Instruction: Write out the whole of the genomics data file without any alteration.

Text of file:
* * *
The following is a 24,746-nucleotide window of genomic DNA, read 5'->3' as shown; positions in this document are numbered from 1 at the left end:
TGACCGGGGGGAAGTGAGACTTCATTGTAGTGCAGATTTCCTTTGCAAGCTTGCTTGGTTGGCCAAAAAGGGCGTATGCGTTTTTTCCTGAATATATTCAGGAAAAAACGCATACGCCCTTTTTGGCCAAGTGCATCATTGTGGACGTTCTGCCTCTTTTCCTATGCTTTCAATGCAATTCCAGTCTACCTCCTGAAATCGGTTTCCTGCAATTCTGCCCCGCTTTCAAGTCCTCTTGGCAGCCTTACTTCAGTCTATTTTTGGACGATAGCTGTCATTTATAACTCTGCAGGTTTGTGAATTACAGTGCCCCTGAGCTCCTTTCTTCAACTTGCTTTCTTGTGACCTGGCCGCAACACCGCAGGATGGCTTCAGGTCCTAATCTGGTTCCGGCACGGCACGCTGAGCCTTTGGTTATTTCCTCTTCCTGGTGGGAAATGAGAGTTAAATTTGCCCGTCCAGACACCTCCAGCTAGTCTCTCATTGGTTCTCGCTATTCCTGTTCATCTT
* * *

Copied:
The following is a 24,746-nucleotide window of genomic DNA, read 5'->3' as shown; positions in this document are numbered from 1 at the left end:
TGACCGGGGGGAAGTGAGACTTCATTGTAGTGCAGATTTCCTTTGCAAGCTTGCTTGGTTGGCCAAAAAGGGCGTATGCGTTTTTTCCTGAATATATTCAGGAAAAAACGCATACGCCCTTTTTGGCCAAGTGCATCATTGTGGACGTTCTGCCTCTTTTCCTATGCTTTCAATGCAATTCCAGTCTACCTCCTGAAATCGGTTTCCTGCAATTCTGCCCCGCTTTCAAGTCCTCTTGGCAGCCTTACTTCAGTCTATTTTTGGACGATAGCTGTCATTTATAACTCTGCAGGTTTGTGAATTACAGTGCCCCTGAGCTCCTTTCTTCAACTTGCTTTCTTGTGACCTGGCCGCAACACCGCAGGATGGCTTCAGGTCCTAATCTGGTTCCGGCACGGCACGCTGAGCCTTTGGTTATTTCCTCTTCCTGGTGGGAAATGAGAGTTAAATTTGCCCGTCCAGACACCTCCAGCTAGTCTCTCATTGGTTCTCGCTATTCCTGTTCATCTT